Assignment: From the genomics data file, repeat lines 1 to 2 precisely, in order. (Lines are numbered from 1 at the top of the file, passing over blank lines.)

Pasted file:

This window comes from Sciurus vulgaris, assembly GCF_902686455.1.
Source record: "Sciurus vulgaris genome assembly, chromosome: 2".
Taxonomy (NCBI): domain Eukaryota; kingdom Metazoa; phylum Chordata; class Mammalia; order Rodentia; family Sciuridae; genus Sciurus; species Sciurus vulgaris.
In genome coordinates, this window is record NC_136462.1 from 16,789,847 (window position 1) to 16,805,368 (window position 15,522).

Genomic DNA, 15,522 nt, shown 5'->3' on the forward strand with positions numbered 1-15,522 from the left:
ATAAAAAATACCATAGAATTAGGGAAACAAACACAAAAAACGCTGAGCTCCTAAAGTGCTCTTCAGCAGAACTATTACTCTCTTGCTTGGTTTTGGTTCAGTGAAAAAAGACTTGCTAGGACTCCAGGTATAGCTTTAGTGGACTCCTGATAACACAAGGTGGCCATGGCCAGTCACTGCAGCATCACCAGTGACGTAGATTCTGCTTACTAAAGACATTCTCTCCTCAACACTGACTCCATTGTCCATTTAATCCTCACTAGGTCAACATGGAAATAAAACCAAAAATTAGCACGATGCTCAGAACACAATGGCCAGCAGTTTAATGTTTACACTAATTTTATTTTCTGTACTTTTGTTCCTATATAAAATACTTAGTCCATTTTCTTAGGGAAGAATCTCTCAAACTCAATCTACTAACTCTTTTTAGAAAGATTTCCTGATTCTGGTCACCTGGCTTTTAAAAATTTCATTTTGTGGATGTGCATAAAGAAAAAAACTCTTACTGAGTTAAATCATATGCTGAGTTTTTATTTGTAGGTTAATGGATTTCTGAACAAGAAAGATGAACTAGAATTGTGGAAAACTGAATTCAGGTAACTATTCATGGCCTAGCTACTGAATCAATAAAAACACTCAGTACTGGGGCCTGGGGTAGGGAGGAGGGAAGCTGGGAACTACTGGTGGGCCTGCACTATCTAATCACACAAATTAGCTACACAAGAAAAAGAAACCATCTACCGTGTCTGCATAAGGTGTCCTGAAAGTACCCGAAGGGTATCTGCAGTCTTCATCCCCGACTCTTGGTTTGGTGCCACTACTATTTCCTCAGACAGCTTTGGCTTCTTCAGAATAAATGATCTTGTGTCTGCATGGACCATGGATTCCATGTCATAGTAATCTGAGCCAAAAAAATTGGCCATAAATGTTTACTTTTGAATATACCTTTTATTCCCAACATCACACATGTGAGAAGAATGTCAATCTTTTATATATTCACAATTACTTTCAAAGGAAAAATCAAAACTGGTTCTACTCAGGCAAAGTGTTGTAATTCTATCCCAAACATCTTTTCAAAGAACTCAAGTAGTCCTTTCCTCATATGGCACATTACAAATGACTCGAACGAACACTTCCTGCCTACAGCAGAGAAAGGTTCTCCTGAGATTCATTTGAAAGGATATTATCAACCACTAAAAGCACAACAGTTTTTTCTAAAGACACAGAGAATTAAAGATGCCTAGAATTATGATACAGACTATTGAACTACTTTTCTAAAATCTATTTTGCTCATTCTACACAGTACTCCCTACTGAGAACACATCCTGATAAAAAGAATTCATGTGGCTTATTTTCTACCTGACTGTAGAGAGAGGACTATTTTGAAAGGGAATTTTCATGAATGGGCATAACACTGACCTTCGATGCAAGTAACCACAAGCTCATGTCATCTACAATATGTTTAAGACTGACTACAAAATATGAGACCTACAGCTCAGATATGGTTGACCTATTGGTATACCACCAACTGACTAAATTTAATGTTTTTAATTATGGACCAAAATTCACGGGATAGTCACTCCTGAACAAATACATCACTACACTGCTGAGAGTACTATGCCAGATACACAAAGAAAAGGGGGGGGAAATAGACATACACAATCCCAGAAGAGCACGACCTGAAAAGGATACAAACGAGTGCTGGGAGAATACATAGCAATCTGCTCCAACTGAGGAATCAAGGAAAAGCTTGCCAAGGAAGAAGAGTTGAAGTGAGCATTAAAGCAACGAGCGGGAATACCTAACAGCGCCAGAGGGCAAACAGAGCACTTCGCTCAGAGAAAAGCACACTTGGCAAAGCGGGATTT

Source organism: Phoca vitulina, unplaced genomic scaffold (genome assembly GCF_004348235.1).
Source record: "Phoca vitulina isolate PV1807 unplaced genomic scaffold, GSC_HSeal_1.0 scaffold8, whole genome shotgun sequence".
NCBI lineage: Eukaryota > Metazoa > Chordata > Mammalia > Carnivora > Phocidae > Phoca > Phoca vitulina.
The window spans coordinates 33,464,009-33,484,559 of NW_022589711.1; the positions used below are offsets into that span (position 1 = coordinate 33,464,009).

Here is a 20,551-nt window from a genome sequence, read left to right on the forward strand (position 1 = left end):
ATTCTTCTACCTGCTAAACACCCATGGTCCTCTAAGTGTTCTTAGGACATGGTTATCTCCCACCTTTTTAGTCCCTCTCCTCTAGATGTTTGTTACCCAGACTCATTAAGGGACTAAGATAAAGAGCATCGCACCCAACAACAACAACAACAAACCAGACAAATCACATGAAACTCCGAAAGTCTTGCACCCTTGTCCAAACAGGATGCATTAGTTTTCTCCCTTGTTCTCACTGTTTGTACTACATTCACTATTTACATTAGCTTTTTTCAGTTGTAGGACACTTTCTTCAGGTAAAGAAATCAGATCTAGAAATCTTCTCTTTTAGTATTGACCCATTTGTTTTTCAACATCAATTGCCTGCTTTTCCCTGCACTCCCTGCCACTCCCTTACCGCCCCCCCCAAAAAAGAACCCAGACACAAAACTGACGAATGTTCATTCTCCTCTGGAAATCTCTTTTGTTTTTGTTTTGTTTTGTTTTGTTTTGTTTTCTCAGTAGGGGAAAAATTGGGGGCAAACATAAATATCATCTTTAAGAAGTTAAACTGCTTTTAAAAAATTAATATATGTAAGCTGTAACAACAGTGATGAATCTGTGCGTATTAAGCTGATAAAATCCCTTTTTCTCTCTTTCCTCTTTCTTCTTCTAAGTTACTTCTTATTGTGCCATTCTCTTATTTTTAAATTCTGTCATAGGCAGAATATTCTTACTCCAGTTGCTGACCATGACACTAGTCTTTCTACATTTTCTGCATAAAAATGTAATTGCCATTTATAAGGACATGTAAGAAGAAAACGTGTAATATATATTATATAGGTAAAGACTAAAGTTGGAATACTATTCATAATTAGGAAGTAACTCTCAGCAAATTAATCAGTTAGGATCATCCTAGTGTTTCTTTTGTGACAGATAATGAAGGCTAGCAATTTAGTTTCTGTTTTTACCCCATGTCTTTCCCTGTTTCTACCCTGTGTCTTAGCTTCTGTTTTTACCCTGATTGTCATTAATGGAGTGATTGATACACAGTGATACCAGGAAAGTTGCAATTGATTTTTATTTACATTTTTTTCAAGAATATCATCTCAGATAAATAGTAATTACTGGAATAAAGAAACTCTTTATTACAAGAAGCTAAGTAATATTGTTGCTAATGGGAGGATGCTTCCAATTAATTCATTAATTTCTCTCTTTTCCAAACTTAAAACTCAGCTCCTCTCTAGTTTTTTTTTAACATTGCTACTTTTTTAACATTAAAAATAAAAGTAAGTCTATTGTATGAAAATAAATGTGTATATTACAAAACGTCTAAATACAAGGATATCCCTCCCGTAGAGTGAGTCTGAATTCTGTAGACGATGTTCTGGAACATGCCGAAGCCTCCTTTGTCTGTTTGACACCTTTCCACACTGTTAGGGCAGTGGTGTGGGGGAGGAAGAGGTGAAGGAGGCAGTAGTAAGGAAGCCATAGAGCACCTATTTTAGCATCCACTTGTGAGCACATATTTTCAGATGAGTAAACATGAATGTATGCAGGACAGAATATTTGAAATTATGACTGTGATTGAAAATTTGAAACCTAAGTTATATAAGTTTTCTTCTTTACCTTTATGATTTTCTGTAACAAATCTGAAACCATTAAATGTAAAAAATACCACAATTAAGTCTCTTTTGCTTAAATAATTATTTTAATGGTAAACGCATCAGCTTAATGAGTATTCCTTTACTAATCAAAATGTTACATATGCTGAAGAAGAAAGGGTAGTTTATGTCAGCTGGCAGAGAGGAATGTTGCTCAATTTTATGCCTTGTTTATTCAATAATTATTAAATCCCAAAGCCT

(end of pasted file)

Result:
This window comes from Sciurus vulgaris, assembly GCF_902686455.1.
Source record: "Sciurus vulgaris genome assembly, chromosome: 2".